Smith County Emergency Services District #2 is a political subdivision of the State of Texas serving the majority of Smith County Texas as a taxing district to support emergency services, such as fire suppression and rescue services. The District is governed by a board of five commissioners who are elected for 4-year terms. They must be residents in the District. Smith County ESD #2 is funded by property taxes, which are based on appraisals of real and personal property such as single-family residential, multi-family residential, commercial and raw land, as well as Sales Tax .
Smith County Emergency Services District 2 was created in 2007 by successful passage of an election as authorized by Chapter 775 of the Texas Health and Safety Code and as ordered by the Smith County Commissioners Court. The election served to establish a geographical boundary with the authorization to establish a property tax rate not to exceed $0.10 per $100.00 assessed value.
Collectively, the SC-ESD2 system provides a variety of emergency services including fire suppression, emergency medical services (first responder, non-transport), technical rescue, water rescue, and hazardous materials response. Support services include public education, fleet and facility maintenance, member training, information technology, and administrative support services.Learn More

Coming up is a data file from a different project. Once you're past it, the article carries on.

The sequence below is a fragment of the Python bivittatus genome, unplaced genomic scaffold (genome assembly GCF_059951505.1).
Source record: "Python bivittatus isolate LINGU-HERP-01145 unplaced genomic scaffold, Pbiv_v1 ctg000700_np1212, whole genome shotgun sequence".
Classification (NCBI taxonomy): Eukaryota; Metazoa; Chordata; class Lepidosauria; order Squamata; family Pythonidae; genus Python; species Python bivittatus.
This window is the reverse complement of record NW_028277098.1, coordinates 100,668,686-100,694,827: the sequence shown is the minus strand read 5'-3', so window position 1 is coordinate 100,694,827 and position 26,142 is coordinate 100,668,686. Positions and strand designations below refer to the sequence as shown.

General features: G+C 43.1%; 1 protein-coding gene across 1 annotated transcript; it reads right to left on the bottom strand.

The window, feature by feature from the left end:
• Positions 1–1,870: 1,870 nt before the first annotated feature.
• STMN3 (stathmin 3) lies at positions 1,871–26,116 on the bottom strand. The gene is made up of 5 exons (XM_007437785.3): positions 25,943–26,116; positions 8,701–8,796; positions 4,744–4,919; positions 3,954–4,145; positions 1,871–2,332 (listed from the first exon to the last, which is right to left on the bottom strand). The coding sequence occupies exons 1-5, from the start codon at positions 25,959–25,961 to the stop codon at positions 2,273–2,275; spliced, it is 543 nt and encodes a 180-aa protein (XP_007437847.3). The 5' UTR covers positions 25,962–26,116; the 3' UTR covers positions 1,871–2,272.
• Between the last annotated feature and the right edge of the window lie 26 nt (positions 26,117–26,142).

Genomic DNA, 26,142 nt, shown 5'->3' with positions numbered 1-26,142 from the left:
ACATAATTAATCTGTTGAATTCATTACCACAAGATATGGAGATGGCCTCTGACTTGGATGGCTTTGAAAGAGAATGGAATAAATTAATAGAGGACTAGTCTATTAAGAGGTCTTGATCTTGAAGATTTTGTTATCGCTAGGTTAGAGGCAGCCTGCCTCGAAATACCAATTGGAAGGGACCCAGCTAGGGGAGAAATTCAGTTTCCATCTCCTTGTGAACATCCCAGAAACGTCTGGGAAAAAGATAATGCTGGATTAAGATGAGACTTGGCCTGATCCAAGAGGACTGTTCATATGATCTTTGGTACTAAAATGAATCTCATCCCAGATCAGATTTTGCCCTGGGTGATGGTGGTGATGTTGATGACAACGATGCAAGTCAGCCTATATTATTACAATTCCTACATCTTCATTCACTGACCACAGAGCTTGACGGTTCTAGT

The pink area in the map below designates the area Smith County ESD2 is responsible for.
Smith County is located in East Texas, approximately 98 miles from Dallas. The County has a long and distinguished history dating back to 1846. Today, Smith County has a population of over 230,000 residents and is home to numerous higher education institutions, with rich cultural diversity. The District has a challenging response area covering 712 square miles throughout Smith County and outside the city limits of Tyler, Texas, and smaller jurisdictions. There is a wide variety of population densities, geographic variances including large bodies of water and limited-access open-space. The jurisdictional boundaries around the cities of Tyler and Whitehouse affect agency response in some areas of the District; thus, the District must rely on internal resources to provide effective emergency response.